Hedgerows next to crops can enhance pest control

Aug 18, 2015

Research has shown that hedgerows of native California flowering shrubs planted along the edge of a crop field helps keep crop pests under control by increasing the activity of natural enemies.

UC Agriculture and Natural Resources and UC Berkeley researchers analyzing hedgerows in Yolo County have found that not only are farmers diversifying their land by planting hedgerows, but those hedgerows are attracting natural enemies that provide economic benefits.

The two-year study of hedgerows planted adjacent to processing tomatoes showed higher numbers of natural enemies such as lady beetles (aka lady bugs) and fewer crop pests compared with conventionally managed field crops edged with residual weeds.

The researchers discovered that the increase in natural enemy activity in the hedgerows extended 600-feet into adjacent tomato crops and resulted in a reduction of aphid pests and an increase in stink bug egg predation by parasitoid wasps. Tomato fields adjacent to hedgerows required fewer pesticide treatments than the tomato fields without hedgerows.

The scientists concluded that hedgerow restoration on field edges could enhance pest control, reducing the need for chemical pest control, as reported in the Journal of Agriculture, Ecosystems and the Environment.

Plant selection is the key for enhancing beneficial insects on farms, the researchers found. Many natural enemies in the adult stage need nectar and pollen to survive and reproduce. For example, syrphid fly larvae are voracious predators of aphids, but the adult syrphids feed entirely on flowers. Therefore, a hedgerow planted on a field edge needs to include a seasonal range of flowering plants so floral resources are always or usually available for natural enemies. Drought-tolerant plants that thrive in hedgerows include California buckwheat, coffeeberry, toyon, redbud, coyote brush, elderberry, California lilac, and purple needlegrass.

Additional research has shown that hedgerows are important for pollinators, such as native wild bees, that feed on flowers and nest in the ground or holes in plant stems. More wild bees are present on farms with hedgerows than with conventionally farmed field edges. Native bees are important in crop pollination, especially with the decline of the honey bee population.

Hedgerows also provide wildlife habitat, especially for migratory songbirds that call the Central Valley their home. They do not seem to attract flocking birds, such as starlings, as these bird pests cue in on farm fields regardless of field-edge habitat. Likewise, rodents use landscapes on a much larger scale and appear to gravitate toward crops regardless of field-edge habitat. Weeds show up regardless of field-edge habitat, and need to be controlled.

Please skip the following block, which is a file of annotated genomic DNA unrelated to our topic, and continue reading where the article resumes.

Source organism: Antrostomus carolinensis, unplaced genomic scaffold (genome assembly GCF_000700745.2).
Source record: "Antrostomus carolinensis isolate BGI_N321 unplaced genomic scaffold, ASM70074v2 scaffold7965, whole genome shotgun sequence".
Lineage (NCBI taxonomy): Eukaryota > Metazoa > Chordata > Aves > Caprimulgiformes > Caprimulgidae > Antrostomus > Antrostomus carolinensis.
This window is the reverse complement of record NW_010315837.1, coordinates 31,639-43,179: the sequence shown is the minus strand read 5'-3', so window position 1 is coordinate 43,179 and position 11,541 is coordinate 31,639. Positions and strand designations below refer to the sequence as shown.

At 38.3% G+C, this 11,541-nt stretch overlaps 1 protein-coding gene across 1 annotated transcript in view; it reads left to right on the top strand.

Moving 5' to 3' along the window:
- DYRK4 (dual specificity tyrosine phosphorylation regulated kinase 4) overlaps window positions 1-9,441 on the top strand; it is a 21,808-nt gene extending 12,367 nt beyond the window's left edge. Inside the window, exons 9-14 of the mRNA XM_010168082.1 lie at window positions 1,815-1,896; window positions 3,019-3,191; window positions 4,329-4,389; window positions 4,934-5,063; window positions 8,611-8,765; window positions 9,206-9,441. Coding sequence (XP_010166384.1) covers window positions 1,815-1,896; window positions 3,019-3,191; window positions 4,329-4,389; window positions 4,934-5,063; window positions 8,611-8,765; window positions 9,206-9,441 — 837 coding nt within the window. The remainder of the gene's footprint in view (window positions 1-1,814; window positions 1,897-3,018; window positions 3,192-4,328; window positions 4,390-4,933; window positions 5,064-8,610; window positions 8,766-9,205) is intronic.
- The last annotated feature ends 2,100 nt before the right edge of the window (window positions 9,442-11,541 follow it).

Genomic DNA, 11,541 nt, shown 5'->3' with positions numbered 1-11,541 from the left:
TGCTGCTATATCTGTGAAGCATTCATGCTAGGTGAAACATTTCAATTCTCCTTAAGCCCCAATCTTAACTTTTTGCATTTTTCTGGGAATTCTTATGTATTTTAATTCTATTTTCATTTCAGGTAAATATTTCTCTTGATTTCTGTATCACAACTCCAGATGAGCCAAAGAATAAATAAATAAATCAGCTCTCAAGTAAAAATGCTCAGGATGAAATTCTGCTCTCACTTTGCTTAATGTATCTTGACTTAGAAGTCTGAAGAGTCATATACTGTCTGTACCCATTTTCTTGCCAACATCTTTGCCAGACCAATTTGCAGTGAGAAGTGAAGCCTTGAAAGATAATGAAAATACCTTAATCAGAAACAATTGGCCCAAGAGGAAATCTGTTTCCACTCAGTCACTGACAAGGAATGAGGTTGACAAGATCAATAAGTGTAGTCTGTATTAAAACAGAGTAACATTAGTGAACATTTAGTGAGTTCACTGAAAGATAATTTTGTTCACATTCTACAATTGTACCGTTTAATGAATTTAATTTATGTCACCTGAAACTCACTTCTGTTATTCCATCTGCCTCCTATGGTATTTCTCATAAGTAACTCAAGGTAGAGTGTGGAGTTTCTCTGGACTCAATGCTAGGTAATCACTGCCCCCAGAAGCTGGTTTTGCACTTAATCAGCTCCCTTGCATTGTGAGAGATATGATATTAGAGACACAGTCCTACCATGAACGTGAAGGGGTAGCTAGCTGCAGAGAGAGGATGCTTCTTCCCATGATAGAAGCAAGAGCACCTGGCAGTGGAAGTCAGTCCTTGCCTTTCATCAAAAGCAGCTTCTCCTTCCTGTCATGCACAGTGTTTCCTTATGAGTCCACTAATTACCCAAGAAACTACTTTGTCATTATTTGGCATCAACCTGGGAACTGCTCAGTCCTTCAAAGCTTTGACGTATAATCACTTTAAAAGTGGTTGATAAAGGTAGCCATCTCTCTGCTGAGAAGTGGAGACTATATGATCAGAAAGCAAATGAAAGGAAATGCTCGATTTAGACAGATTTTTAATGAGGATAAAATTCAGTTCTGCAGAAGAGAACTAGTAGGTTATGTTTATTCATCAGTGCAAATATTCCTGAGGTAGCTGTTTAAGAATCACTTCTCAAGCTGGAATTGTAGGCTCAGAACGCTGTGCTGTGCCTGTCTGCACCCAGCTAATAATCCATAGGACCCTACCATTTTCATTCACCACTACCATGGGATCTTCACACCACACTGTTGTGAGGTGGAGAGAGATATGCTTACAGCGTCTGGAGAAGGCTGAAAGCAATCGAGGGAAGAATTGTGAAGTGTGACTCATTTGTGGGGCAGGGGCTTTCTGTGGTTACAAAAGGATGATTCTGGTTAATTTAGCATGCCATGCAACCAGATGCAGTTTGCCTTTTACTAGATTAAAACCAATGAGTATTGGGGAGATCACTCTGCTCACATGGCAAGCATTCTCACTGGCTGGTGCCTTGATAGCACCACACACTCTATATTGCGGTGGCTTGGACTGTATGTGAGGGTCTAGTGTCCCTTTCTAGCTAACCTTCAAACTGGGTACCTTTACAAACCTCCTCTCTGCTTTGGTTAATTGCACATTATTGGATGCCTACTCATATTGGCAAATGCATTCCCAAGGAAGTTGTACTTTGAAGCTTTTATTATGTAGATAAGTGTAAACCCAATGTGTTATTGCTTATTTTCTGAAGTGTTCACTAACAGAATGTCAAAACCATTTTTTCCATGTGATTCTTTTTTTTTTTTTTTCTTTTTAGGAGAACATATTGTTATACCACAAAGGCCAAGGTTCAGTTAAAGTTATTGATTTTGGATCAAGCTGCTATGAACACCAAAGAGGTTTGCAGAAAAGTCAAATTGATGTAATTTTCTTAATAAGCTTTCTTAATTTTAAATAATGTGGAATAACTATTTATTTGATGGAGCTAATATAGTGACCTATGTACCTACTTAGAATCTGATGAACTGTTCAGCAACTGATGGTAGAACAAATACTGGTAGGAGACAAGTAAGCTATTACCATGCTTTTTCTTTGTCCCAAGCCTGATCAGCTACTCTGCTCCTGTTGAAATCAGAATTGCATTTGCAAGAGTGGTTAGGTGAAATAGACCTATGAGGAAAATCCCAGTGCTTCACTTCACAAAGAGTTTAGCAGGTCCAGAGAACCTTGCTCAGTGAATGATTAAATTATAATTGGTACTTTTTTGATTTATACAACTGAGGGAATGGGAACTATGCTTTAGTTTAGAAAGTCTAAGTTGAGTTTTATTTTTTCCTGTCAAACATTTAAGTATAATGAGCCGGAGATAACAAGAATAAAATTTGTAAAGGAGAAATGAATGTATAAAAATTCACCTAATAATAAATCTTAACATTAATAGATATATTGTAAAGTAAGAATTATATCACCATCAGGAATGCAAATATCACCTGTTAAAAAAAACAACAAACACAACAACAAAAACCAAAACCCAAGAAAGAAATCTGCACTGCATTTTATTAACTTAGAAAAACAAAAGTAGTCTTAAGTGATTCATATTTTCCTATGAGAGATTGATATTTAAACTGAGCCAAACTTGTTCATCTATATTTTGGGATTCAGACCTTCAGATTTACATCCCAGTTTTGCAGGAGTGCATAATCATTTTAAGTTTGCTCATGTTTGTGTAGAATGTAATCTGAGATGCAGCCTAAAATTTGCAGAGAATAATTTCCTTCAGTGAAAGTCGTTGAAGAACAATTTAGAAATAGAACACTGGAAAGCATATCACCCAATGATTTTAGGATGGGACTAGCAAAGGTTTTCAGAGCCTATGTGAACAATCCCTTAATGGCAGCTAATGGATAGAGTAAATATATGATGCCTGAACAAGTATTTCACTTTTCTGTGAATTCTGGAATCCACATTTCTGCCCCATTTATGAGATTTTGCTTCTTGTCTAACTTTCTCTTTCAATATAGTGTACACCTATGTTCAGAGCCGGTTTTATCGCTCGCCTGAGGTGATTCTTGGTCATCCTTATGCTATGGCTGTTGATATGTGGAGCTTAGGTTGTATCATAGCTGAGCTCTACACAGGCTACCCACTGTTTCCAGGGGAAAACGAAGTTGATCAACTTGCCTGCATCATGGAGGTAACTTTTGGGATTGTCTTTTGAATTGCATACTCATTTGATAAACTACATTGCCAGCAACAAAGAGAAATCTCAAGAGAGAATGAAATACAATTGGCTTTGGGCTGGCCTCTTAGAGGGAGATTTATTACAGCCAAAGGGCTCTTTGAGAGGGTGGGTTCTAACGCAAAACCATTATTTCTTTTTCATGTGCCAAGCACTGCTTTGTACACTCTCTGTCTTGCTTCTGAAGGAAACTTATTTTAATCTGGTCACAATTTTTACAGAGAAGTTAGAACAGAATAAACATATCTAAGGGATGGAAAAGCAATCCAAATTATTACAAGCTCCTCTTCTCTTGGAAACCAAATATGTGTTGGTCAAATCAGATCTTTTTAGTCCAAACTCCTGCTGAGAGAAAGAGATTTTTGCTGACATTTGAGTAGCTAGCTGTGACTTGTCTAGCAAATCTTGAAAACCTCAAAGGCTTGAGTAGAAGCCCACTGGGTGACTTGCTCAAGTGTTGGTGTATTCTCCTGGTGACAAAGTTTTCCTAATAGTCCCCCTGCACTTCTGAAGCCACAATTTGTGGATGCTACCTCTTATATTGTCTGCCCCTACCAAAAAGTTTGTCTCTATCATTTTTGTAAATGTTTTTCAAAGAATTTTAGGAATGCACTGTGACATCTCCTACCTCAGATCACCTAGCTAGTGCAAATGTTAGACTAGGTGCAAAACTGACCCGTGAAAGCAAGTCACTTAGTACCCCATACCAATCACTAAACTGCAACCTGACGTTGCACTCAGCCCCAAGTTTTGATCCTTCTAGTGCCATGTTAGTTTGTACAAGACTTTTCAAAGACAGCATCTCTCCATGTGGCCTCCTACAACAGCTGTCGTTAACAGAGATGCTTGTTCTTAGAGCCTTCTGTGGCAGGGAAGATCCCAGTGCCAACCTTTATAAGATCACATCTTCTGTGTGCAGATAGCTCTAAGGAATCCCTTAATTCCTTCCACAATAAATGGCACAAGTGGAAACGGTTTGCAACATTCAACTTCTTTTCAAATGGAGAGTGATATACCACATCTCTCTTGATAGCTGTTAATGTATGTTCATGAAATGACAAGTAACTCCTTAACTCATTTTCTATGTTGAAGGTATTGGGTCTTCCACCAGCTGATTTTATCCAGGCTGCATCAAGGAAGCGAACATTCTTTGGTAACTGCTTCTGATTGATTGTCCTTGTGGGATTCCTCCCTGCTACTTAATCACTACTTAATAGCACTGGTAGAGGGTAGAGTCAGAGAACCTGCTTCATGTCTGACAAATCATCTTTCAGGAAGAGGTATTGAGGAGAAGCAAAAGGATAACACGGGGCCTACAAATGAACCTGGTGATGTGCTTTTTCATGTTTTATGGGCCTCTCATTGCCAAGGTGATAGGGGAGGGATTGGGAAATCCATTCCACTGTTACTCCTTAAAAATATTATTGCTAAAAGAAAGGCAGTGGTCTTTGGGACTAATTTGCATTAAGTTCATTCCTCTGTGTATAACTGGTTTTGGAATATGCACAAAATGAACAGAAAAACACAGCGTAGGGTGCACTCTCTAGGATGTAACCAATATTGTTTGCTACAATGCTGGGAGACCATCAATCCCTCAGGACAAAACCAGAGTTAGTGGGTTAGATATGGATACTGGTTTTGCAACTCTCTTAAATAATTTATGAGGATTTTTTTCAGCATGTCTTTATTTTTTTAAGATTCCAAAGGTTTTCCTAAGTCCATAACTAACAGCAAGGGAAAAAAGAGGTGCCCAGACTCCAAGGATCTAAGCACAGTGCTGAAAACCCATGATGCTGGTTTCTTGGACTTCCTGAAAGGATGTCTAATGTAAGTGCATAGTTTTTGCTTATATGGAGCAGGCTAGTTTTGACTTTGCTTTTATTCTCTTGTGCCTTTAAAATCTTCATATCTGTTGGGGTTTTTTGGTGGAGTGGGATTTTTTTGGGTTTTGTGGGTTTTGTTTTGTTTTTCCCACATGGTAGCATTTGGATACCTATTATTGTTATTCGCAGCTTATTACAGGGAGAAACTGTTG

Hedgerows cost about $4 per linear foot to plant and manage for the first three years for a single row of shrubs and native grasses about fifteen feet wide. The Natural Resources Conservation Service (NRCS) offers cost-share programs through USDA's Environmental Quality Incentives Program (EQIP) that covers about 50 percent of the establishment costs. However, due to less pesticide use, a hedgerow can pay off in about 15 years. Add pollination services in areas without an adequate number of honey bees for crop pollination, and that time can be significantly reduced.

With a grant from the California Department of Pesticide Regulation, the Yolo County Cooperative Extension Service seeks to spread the word about the ecosystem service benefits provided by hedgerows planted on farmland. During the past two-years, the researchers hosted workshops in Northern California on the value of hedgerows on farms, reaching hundreds of farmers and landowners. The researchers also offer advice on hedgerow plantings, including plant selection and how to establish and manage hedgerows. Planting hedgerows does not take land out of production; it's using areas that cannot be farmed, such as along fence lines or terraces from land leveling, and providing economic benefits.

More information on hedgerows is available at http://ceyolo.ucanr.edu/Custom_Program/Hedgerows/. The principal investigator is Rachael Long, Yolo County farm advisor.

Additional examples of hedgerows on Yolo County farms:


Attached Images:


By Rachael Freeman Long
Author - Farm Advisor for Field Crops, Pest Management